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Modern confessions

Written by: Michel Barth, Founder Betterpreneurs

You might recognize that it is hard to open up sometimes on important and sensitive issues, as a boss or towards a boss. You might agree in the meeting but internally not feel fully convinced. It could also be that you are seeing an objection that you don’t want to broadcast openly. In my position as a trusted advisor, people dare to open up to me. Sometimes it feels like listening to confessions. It helps tremendously to get down to the nuts and the bolds of any issue and to get the unvarnished feedback and thoughts. I consider it my sacred duty to keep the highest standards of integrity and at the same time bring those unspoken views into good use.

I see three benefits of these modern confessions:

1. Management can learn from it

People dare say more to me. I sometimes get messages that would not be conveyed to the management directly. The unspoken truth and hidden issues. I make sure this feedback is heard (while keeping confidentiality) and keep the leadership sharp. In my trusted advisor role with management, it is key that they see feedback as a gift, not as a threat. Recently a big transformation in an African company faced a lot of resistance. I was told the true reason. Management took it seriously and wasn’t defensive. That helped us to work on real solutions.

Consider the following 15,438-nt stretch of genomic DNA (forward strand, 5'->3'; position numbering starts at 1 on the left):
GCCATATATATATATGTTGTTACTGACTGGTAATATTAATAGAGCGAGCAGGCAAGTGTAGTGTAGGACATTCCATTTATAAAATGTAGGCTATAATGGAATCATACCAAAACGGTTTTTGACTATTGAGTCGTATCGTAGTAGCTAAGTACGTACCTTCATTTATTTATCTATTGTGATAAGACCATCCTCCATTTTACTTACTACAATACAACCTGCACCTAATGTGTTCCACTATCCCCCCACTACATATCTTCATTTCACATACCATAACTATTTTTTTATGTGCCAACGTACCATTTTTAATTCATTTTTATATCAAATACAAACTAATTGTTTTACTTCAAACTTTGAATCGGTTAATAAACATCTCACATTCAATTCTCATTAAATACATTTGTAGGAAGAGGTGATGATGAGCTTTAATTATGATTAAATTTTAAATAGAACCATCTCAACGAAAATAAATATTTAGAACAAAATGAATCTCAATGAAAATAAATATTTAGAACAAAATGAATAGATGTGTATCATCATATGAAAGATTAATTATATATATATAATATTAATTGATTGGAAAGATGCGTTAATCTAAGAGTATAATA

2. People get re-energized

I believe in the power of sharing and being listened to. A manager thought she did not “perform” well enough. ‘I have only limited speaking time in meetings. I am an introvert, I need to think first. Introverts are less apt for leadership’. Through sharing her story and being listened to, she regained confidence to lead in her (introverted) way.

3. Magic can happen

Modern confessions are neither religious nor mystical, yet some magic can happen. Those open talks enable new insights and ideas to emerge. New space is created.

Looking at your working context, do you have someone you can confess to? What would you gain from confessing to a listening ear more often? And what would the confession be about?

Written by Michel Barth, Founder Betterpreneurs.

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